|Sen. Max Baucus (D-Mont.), chairman of the powerful Senate Finance Committee, gave a nearly $14,000 pay raise to a female staffer in 2008, at the time he was becoming romantically involved with her, and later that year took her on a taxpayer-funded trip to Southeast Asia and the Middle East, though foreign policy was not her specialty.
Late last Friday, Baucus acknowledged his relationship with Melodee Hanes, whom he nominated for the job of U.S. attorney in Montana, after it was first reported on the website MainJustice.com. But he said that Hanes withdrew from consideration for the job when the relationship became more serious. The next day, he dismissed calls for an ethics investigation, saying, “I went out of my way to be up and up.”
Since his announcement, more details of the relationship have emerged, raising questions about a workplace romance between a boss and employee that Baucus tried to keep quiet and also contradicting his explanation for why Hanes’s nomination was withdrawn.
Jodi Ravi, a former reporter for the Missoulian revealed over the weekend that the paper informed Baucus in March that it was poised to publish a story about Hanes’s relationship with the senator and the fact that he had nominated her for the U.S. attorney job.
The next day, Hanes withdrew from consideration. According to the Missoulian, Baucus’s office never acknowledged a relationship between the two, and the paper did not run a story.
Baucus’s office said yesterday that while Baucus was aware of Ravi’s questions, “there were a number of factors that went into Ms. Hanes’s decision to withdraw” from consideration for the U.S. attorney post, including that the couple’s relationship was “changing.”
“These discussions took place before, though around the same time as, the reporter’s inquiry,” Baucus’ office said in a statement. “This, coupled with the fact that they wanted to live together in Washington, led to her withdrawal.
Baucus separated from his now-ex-wife, Wanda, in March 2008 and moved out of their home. Hanes separated from her husband in April 2008 and moved out in early June. Hanes was divorced from her husband last December, and Baucus was divorced in April 2009. They are now living together on Capitol Hill and began dating in the summer of 2008. Hanes and other staff received their raises in this time period, according to public documents that show payroll breakdowns in six-month increments.
Baucus insists that Hanes was well-qualified for the prosecutor position, and his office released a lengthy résumé detailing her expertise as a prosecutor and in private practice.
Unlike many private corporations, there are no congressional rules barring a lawmaker from having a romantic liaison with an employee. In several cases, members have married staffers. For instance, Rep. Steve LaTourette (R-Ohio) became involved with his wife when she was still his chief of staff. Former Rep. David Bonior (D-Mich.) first hired his wife, Judy, as a staffer and later married her.
Former Rep. Newt Gingrich (R-Ga.) became involved with a House staffer when he was speaker of the House. He later divorced his second wife and married the staffer.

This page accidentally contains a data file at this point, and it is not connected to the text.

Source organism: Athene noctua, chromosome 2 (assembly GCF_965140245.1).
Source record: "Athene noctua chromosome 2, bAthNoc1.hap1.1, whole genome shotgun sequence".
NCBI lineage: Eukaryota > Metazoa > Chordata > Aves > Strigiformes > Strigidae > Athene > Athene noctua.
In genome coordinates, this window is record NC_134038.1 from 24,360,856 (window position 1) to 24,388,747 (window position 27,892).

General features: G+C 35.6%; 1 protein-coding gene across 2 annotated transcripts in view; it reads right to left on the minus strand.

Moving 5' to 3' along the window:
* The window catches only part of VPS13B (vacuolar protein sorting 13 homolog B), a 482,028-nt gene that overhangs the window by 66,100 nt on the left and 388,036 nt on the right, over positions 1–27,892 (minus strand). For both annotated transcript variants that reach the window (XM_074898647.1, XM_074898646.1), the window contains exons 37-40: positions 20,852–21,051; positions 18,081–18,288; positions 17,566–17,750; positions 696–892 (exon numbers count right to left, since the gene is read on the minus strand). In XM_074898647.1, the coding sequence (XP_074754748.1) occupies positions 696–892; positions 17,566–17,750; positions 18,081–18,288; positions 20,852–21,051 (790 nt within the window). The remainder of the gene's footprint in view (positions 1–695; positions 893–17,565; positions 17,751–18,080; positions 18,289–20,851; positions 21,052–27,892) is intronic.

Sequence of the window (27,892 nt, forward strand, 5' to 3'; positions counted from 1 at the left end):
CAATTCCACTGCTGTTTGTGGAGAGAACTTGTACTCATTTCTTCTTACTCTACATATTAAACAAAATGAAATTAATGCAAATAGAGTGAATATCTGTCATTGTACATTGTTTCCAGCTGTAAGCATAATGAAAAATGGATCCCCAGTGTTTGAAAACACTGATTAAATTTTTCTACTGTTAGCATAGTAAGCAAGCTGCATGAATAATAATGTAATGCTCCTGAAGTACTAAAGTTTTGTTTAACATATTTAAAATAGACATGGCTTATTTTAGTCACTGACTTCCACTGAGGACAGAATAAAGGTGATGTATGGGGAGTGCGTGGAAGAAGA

Baucus himself was sued by his former chief of staff, Christine Niedermeyer, after he fired her, but the case was thrown out on a technicality. She claimed the senator made unwanted sexual advances, but Baucus vehemently denied the allegation.
Hanes, who worked on Baucus’s staff as his state director and senior counsel, accompanied him on a taxpayer-funded congressional delegation in late 2008 with other members of the senator’s staff, a trip first reported by The Hill.
The Baucus group traveled to Vietnam and the United Arab Emirates, at a cost to taxpayers of more than $14,000 per person. It was the only overseas trip taken by Hanes during her nearly six years on Baucus’s payroll. Baucus’s office said the trip resulted in increased collaboration between universities in Montana and Vietnam.
Baucus’s office said it was appropriate for Hanes to accompany the senator and other aides to the Montana Democrat during a late 2008 trip to Vietnam and the United Arab Emirates, even though the couple had begun a romantic relationship. The office said previous state directors had also gone on official overseas trips.
Baucus’s office also denies giving Hanes any preferential treatment while she was a paid member of his Senate staff. A Baucus spokesman downplayed the salary hike Hanes received, saying it was in line with what other aides to the senator received during the same period.
Around the time when her relationship with Baucus reportedly “intensified” in the summer of 2008, Hanes’s salary jumped $13,687, according to public documents covering the April 1-Sept. 30, 2008, period, to among the highest on the senator’s payroll.
In a statement to POLITICO, Baucus’s office argued that “virtually our entire staff” saw their salaries rise during the period, saying the raise was on a par with the legislative director’s and less than the chief of staff’s.
“In fact, during that period, Ms. Hanes’s salary increased by the exact same amount as our legislative director and less than our chief of staff,” said a statement from a Baucus spokesman.
Hanes’s salary did return to a lower level in the following six-month period, Senate records show. According to Baucus’s office, she left the staff in May and joined the Justice Department’s Office of Juvenile Justice and Delinquency Prevention, where she currently works as acting deputy administrator for policy.